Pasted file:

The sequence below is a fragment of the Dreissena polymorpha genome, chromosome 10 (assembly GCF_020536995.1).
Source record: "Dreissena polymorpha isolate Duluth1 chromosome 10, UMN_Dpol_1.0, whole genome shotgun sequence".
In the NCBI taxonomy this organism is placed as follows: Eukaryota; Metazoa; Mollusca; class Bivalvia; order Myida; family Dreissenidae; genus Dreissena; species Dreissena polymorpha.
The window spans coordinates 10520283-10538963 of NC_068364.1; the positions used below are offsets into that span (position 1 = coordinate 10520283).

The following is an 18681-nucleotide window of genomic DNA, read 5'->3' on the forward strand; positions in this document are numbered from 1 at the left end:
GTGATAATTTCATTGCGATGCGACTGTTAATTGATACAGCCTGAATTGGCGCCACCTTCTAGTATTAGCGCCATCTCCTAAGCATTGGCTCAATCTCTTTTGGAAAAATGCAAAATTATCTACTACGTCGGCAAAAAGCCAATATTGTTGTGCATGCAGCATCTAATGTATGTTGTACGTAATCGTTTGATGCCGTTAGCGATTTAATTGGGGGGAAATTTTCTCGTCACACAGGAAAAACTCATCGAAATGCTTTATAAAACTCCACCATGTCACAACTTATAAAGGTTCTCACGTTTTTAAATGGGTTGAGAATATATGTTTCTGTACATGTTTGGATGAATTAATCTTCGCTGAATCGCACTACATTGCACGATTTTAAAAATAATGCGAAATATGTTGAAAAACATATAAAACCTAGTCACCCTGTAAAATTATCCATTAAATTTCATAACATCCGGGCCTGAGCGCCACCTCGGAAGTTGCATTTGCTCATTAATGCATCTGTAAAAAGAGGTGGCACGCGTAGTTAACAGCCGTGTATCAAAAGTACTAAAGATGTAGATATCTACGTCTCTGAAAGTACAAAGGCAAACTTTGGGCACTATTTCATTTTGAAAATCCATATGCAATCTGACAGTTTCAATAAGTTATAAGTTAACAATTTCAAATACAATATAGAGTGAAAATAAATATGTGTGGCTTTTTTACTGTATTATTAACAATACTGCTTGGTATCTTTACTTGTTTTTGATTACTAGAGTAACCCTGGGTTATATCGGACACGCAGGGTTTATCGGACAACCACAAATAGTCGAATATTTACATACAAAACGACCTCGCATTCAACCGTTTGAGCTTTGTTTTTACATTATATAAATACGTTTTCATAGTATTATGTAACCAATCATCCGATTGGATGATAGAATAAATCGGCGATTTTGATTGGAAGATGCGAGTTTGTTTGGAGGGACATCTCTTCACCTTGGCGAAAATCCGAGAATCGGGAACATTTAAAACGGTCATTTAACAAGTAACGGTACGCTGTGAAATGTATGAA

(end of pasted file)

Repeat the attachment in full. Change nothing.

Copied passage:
The sequence below is a fragment of the Dreissena polymorpha genome, chromosome 10 (assembly GCF_020536995.1).
Source record: "Dreissena polymorpha isolate Duluth1 chromosome 10, UMN_Dpol_1.0, whole genome shotgun sequence".
In the NCBI taxonomy this organism is placed as follows: Eukaryota; Metazoa; Mollusca; class Bivalvia; order Myida; family Dreissenidae; genus Dreissena; species Dreissena polymorpha.
The window spans coordinates 10520283-10538963 of NC_068364.1; the positions used below are offsets into that span (position 1 = coordinate 10520283).

The following is an 18681-nucleotide window of genomic DNA, read 5'->3' on the forward strand; positions in this document are numbered from 1 at the left end:
GTGATAATTTCATTGCGATGCGACTGTTAATTGATACAGCCTGAATTGGCGCCACCTTCTAGTATTAGCGCCATCTCCTAAGCATTGGCTCAATCTCTTTTGGAAAAATGCAAAATTATCTACTACGTCGGCAAAAAGCCAATATTGTTGTGCATGCAGCATCTAATGTATGTTGTACGTAATCGTTTGATGCCGTTAGCGATTTAATTGGGGGGAAATTTTCTCGTCACACAGGAAAAACTCATCGAAATGCTTTATAAAACTCCACCATGTCACAACTTATAAAGGTTCTCACGTTTTTAAATGGGTTGAGAATATATGTTTCTGTACATGTTTGGATGAATTAATCTTCGCTGAATCGCACTACATTGCACGATTTTAAAAATAATGCGAAATATGTTGAAAAACATATAAAACCTAGTCACCCTGTAAAATTATCCATTAAATTTCATAACATCCGGGCCTGAGCGCCACCTCGGAAGTTGCATTTGCTCATTAATGCATCTGTAAAAAGAGGTGGCACGCGTAGTTAACAGCCGTGTATCAAAAGTACTAAAGATGTAGATATCTACGTCTCTGAAAGTACAAAGGCAAACTTTGGGCACTATTTCATTTTGAAAATCCATATGCAATCTGACAGTTTCAATAAGTTATAAGTTAACAATTTCAAATACAATATAGAGTGAAAATAAATATGTGTGGCTTTTTTACTGTATTATTAACAATACTGCTTGGTATCTTTACTTGTTTTTGATTACTAGAGTAACCCTGGGTTATATCGGACACGCAGGGTTTATCGGACAACCACAAATAGTCGAATATTTACATACAAAACGACCTCGCATTCAACCGTTTGAGCTTTGTTTTTACATTATATAAATACGTTTTCATAGTATTATGTAACCAATCATCCGATTGGATGATAGAATAAATCGGCGATTTTGATTGGAAGATGCGAGTTTGTTTGGAGGGACATCTCTTCACCTTGGCGAAAATCCGAGAATCGGGAACATTTAAAACGGTCATTTAACAAGTAACGGTACGCTGTGAAATGTATGAA